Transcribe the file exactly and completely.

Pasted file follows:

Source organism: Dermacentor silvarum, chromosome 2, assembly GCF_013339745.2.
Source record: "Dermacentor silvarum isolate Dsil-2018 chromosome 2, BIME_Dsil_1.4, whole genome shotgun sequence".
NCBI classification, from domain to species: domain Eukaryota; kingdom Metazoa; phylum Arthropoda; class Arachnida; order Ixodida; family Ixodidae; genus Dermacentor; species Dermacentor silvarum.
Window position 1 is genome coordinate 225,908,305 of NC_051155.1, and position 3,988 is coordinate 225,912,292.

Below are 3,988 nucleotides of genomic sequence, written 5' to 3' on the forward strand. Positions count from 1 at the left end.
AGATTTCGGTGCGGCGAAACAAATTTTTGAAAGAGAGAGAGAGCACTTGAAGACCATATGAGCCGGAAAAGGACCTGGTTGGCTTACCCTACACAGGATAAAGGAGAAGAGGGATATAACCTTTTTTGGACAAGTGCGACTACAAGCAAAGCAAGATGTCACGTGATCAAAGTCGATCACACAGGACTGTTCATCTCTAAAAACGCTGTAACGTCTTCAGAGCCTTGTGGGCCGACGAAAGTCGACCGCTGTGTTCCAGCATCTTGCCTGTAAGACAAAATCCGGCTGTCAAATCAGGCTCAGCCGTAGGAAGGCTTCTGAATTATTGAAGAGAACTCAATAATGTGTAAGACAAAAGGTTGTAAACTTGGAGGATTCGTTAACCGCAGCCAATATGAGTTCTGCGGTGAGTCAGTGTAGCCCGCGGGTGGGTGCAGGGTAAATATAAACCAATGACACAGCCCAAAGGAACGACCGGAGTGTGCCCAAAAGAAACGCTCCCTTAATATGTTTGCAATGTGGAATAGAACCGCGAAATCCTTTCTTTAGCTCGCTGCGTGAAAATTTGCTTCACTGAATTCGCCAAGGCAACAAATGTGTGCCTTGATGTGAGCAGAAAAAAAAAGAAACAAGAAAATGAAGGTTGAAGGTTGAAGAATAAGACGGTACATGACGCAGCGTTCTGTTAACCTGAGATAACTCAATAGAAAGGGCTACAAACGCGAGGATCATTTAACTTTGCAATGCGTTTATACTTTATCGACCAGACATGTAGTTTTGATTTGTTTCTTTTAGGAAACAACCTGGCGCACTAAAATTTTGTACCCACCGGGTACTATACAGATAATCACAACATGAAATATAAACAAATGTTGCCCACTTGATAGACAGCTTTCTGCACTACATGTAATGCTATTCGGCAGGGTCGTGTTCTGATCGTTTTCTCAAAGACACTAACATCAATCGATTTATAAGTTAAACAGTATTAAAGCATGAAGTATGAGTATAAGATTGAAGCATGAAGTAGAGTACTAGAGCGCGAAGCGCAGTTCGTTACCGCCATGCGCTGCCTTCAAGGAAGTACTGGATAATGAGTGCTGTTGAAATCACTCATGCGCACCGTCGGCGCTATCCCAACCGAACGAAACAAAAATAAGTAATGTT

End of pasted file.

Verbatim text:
Source organism: Dermacentor silvarum, chromosome 2, assembly GCF_013339745.2.
Source record: "Dermacentor silvarum isolate Dsil-2018 chromosome 2, BIME_Dsil_1.4, whole genome shotgun sequence".
NCBI classification, from domain to species: domain Eukaryota; kingdom Metazoa; phylum Arthropoda; class Arachnida; order Ixodida; family Ixodidae; genus Dermacentor; species Dermacentor silvarum.
Window position 1 is genome coordinate 225,908,305 of NC_051155.1, and position 3,988 is coordinate 225,912,292.

Below are 3,988 nucleotides of genomic sequence, written 5' to 3' on the forward strand. Positions count from 1 at the left end.
AGATTTCGGTGCGGCGAAACAAATTTTTGAAAGAGAGAGAGAGCACTTGAAGACCATATGAGCCGGAAAAGGACCTGGTTGGCTTACCCTACACAGGATAAAGGAGAAGAGGGATATAACCTTTTTTGGACAAGTGCGACTACAAGCAAAGCAAGATGTCACGTGATCAAAGTCGATCACACAGGACTGTTCATCTCTAAAAACGCTGTAACGTCTTCAGAGCCTTGTGGGCCGACGAAAGTCGACCGCTGTGTTCCAGCATCTTGCCTGTAAGACAAAATCCGGCTGTCAAATCAGGCTCAGCCGTAGGAAGGCTTCTGAATTATTGAAGAGAACTCAATAATGTGTAAGACAAAAGGTTGTAAACTTGGAGGATTCGTTAACCGCAGCCAATATGAGTTCTGCGGTGAGTCAGTGTAGCCCGCGGGTGGGTGCAGGGTAAATATAAACCAATGACACAGCCCAAAGGAACGACCGGAGTGTGCCCAAAAGAAACGCTCCCTTAATATGTTTGCAATGTGGAATAGAACCGCGAAATCCTTTCTTTAGCTCGCTGCGTGAAAATTTGCTTCACTGAATTCGCCAAGGCAACAAATGTGTGCCTTGATGTGAGCAGAAAAAAAAAGAAACAAGAAAATGAAGGTTGAAGGTTGAAGAATAAGACGGTACATGACGCAGCGTTCTGTTAACCTGAGATAACTCAATAGAAAGGGCTACAAACGCGAGGATCATTTAACTTTGCAATGCGTTTATACTTTATCGACCAGACATGTAGTTTTGATTTGTTTCTTTTAGGAAACAACCTGGCGCACTAAAATTTTGTACCCACCGGGTACTATACAGATAATCACAACATGAAATATAAACAAATGTTGCCCACTTGATAGACAGCTTTCTGCACTACATGTAATGCTATTCGGCAGGGTCGTGTTCTGATCGTTTTCTCAAAGACACTAACATCAATCGATTTATAAGTTAAACAGTATTAAAGCATGAAGTATGAGTATAAGATTGAAGCATGAAGTAGAGTACTAGAGCGCGAAGCGCAGTTCGTTACCGCCATGCGCTGCCTTCAAGGAAGTACTGGATAATGAGTGCTGTTGAAATCACTCATGCGCACCGTCGGCGCTATCCCAACCGAACGAAACAAAAATAAGTAATGTT